“Global food and agriculture constitute a $7.8 trillion industry, employing up to 40 percent of the working population in many countries yet progress towards the ambitious 2030 Sustainable Development Goals (SDGs) is too slow and the scale and complexity of the problem underscores the need for deepened collaboration and renewed commitment to improving nutrition outcomes for all, especially the most vulnerable,” according to Michener. “Countries cannot achieve their SDG goals without an aligned, motivated and incentivized private sector as a key partner,” added Michener. “In this context, improved dialogue and collaboration between government, business, civil society and international organizations is crucial for guiding engagement and focusing efforts where they can have the most sustainable impact and long-term success.”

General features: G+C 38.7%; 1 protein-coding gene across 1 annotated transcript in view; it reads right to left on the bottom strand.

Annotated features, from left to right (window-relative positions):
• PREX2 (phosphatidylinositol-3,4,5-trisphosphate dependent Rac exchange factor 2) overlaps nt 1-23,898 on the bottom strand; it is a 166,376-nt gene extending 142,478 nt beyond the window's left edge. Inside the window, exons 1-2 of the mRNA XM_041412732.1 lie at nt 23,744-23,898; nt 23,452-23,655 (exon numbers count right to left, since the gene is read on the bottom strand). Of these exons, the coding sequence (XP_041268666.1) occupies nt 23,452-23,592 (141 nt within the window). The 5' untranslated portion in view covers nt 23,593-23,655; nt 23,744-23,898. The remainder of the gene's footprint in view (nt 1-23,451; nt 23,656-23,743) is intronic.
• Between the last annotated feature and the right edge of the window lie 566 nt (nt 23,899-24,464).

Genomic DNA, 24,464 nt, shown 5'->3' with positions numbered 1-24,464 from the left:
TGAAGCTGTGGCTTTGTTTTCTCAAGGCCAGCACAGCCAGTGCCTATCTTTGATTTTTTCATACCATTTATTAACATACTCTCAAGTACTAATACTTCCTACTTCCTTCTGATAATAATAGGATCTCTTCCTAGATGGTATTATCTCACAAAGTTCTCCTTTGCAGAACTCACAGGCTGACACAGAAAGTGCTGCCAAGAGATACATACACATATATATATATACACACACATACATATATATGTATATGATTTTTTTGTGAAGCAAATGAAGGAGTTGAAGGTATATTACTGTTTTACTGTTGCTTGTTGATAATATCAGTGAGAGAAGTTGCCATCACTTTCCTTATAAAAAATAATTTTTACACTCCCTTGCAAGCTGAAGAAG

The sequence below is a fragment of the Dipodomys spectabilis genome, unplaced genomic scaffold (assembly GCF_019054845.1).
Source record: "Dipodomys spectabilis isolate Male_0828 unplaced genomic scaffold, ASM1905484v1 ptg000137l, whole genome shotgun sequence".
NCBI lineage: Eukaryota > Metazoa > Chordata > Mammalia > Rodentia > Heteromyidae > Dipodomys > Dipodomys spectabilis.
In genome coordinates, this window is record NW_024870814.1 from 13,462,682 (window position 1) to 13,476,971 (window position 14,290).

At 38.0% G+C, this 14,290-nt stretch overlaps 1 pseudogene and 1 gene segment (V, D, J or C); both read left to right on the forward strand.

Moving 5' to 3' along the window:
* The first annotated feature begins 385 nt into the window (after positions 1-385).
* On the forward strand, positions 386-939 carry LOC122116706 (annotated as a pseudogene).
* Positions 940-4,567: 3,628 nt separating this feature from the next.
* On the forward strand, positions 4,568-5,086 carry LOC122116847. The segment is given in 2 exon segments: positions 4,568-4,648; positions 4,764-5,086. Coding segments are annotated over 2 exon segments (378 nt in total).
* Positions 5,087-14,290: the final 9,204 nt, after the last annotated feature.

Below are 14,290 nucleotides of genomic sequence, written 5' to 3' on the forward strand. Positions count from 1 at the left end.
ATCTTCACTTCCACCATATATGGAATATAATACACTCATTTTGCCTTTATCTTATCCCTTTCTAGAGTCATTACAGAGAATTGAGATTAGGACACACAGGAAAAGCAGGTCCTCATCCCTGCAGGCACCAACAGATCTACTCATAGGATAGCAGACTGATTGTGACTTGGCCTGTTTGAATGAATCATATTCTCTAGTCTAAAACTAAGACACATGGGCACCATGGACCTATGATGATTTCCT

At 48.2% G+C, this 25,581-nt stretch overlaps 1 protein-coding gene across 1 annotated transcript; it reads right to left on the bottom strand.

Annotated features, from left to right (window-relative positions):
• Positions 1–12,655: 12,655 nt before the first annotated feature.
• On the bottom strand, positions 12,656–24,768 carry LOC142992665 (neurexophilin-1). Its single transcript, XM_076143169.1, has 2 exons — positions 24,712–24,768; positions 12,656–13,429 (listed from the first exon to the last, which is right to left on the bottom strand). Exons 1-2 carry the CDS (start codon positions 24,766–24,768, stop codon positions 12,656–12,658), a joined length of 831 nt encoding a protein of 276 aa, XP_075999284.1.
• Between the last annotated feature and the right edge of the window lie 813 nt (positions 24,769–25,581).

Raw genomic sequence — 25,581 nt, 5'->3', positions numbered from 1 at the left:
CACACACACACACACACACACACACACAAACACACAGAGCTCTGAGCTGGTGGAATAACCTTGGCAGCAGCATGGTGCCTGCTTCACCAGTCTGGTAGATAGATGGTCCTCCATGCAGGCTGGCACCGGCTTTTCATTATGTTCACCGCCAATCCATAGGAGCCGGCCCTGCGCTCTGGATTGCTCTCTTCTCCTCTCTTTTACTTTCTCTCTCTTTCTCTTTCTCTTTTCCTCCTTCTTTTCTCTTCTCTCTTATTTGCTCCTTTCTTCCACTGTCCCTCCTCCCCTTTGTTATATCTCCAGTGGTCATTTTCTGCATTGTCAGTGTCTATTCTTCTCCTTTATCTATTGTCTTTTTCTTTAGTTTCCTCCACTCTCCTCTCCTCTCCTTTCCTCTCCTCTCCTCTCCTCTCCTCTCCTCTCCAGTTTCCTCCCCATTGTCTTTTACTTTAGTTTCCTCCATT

Business & Society – Creating Shared Values: USCIB Responds

April 8, 2019
1p.m. – 4:30p.m.
(reception to follow)

Beveridge & Diamond, P.C.
1350 Eye Street, NW
Washington, DC

USCIB will hold a special briefing featuring conversations among USCIB staff and leading members on how USCIB is responding to the challenges around Business & Society. As business is expected to step up and provide the investment, innovation and capacity to scale solutions that can solve the world’s largest problems, USCIB members find themselves increasingly in the cross-hairs as anti-business sentiment continues to flourish among policymakers in forums around the world.

In response to this challenge and opportunity, USCIB has launched three new initiatives designed to show the pivotal role business plays in furtherance of the 2030 Agenda:

  • Together for Nutrition Principles – a joint project between The USCIB Foundation, the Global Alliance for Improved Nutrition (GAIN), and the Wilton Park Foundation defining a set of principles for public-private sector engagement to advance the nutrition-related SDGs.
  • All In Campaign – an advocacy campaign bringing policymakers and global businesses together in key UN cities to engage in dialogues to advance opportunities for inclusive engagement with business from all industry sectors as essential to meeting the SDG goals.